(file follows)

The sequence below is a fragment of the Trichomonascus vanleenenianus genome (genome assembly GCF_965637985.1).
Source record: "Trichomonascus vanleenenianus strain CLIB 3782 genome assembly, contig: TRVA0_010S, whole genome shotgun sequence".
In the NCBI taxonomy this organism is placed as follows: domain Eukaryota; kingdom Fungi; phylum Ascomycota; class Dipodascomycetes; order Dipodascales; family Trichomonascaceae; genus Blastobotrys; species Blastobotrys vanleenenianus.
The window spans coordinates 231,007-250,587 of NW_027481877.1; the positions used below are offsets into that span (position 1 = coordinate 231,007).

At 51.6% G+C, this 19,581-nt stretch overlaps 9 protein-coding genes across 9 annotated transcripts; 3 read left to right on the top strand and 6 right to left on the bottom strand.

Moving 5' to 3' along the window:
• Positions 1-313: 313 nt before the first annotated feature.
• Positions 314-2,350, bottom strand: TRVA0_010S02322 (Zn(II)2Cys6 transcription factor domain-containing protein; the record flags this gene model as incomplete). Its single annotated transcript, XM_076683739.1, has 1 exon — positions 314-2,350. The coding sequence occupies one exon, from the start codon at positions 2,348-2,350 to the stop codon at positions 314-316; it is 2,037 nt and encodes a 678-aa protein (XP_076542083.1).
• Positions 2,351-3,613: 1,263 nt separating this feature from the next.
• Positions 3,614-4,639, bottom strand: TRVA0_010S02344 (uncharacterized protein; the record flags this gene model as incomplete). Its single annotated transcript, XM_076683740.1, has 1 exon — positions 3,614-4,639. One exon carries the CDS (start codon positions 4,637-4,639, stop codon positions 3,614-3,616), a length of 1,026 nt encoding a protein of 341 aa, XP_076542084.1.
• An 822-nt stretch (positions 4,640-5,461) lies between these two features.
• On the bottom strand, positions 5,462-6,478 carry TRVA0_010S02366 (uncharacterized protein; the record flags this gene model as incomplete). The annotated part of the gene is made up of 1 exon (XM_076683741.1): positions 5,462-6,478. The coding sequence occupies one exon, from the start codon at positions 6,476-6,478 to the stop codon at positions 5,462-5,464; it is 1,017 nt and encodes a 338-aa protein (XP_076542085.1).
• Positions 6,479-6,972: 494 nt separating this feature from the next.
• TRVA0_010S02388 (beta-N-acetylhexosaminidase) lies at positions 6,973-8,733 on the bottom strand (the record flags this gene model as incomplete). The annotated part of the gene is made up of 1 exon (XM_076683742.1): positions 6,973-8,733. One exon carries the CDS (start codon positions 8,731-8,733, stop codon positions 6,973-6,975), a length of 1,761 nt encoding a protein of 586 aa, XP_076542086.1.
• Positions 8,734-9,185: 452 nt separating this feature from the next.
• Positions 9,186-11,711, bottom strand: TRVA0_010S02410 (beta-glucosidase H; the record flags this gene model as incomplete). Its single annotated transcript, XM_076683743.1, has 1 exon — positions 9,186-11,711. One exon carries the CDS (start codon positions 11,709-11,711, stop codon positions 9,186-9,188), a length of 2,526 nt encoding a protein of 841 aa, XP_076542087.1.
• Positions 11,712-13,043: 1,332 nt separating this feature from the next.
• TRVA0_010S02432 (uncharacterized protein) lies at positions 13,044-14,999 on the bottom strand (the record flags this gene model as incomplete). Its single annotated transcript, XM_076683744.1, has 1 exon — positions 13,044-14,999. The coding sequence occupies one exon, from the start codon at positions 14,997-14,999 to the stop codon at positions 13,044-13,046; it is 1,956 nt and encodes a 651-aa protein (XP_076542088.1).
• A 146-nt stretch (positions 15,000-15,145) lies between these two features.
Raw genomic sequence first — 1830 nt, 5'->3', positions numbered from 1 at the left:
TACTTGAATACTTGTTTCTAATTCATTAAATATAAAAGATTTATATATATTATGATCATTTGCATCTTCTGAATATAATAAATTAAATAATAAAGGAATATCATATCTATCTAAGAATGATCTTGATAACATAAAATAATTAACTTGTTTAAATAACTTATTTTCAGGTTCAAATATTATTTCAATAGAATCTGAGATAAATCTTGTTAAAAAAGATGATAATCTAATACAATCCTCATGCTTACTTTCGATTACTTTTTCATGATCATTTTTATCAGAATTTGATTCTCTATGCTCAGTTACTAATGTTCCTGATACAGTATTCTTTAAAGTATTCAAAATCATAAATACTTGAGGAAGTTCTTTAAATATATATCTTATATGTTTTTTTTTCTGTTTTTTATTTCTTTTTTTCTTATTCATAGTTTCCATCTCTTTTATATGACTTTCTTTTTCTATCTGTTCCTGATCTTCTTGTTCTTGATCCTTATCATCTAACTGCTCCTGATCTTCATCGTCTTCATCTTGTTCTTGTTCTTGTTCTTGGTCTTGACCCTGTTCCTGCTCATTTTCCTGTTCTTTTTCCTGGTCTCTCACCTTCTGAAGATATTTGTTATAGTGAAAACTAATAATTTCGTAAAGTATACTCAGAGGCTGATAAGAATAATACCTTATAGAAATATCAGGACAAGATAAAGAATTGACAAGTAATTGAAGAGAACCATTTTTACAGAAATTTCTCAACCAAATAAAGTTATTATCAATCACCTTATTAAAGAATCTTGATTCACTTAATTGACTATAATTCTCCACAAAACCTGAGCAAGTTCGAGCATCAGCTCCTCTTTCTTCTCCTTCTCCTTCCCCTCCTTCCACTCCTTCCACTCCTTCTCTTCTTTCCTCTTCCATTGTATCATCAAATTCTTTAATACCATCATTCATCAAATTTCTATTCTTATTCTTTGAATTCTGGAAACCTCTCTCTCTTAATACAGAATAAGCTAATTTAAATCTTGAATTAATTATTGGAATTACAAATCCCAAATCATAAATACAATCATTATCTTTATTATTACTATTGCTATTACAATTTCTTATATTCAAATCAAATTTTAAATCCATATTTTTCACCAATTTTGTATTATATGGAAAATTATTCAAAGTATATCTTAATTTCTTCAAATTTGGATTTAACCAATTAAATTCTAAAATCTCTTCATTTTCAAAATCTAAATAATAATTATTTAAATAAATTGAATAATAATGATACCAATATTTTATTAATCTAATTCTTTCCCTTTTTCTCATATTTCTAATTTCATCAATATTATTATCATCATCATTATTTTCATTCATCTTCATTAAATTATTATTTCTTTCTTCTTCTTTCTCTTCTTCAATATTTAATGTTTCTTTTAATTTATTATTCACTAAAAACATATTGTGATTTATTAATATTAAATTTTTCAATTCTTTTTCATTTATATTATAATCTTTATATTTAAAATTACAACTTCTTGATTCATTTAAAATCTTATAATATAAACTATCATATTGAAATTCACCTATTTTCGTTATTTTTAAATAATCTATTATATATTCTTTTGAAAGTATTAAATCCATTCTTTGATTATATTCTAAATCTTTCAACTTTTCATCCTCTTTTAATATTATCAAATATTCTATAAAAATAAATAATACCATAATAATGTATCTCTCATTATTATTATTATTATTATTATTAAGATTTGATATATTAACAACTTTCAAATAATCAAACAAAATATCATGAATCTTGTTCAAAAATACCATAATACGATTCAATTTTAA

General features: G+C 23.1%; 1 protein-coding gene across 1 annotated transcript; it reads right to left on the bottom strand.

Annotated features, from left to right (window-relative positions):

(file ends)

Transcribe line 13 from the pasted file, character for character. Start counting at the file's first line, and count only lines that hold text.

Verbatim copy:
• Positions 6,479-6,972: 494 nt separating this feature from the next.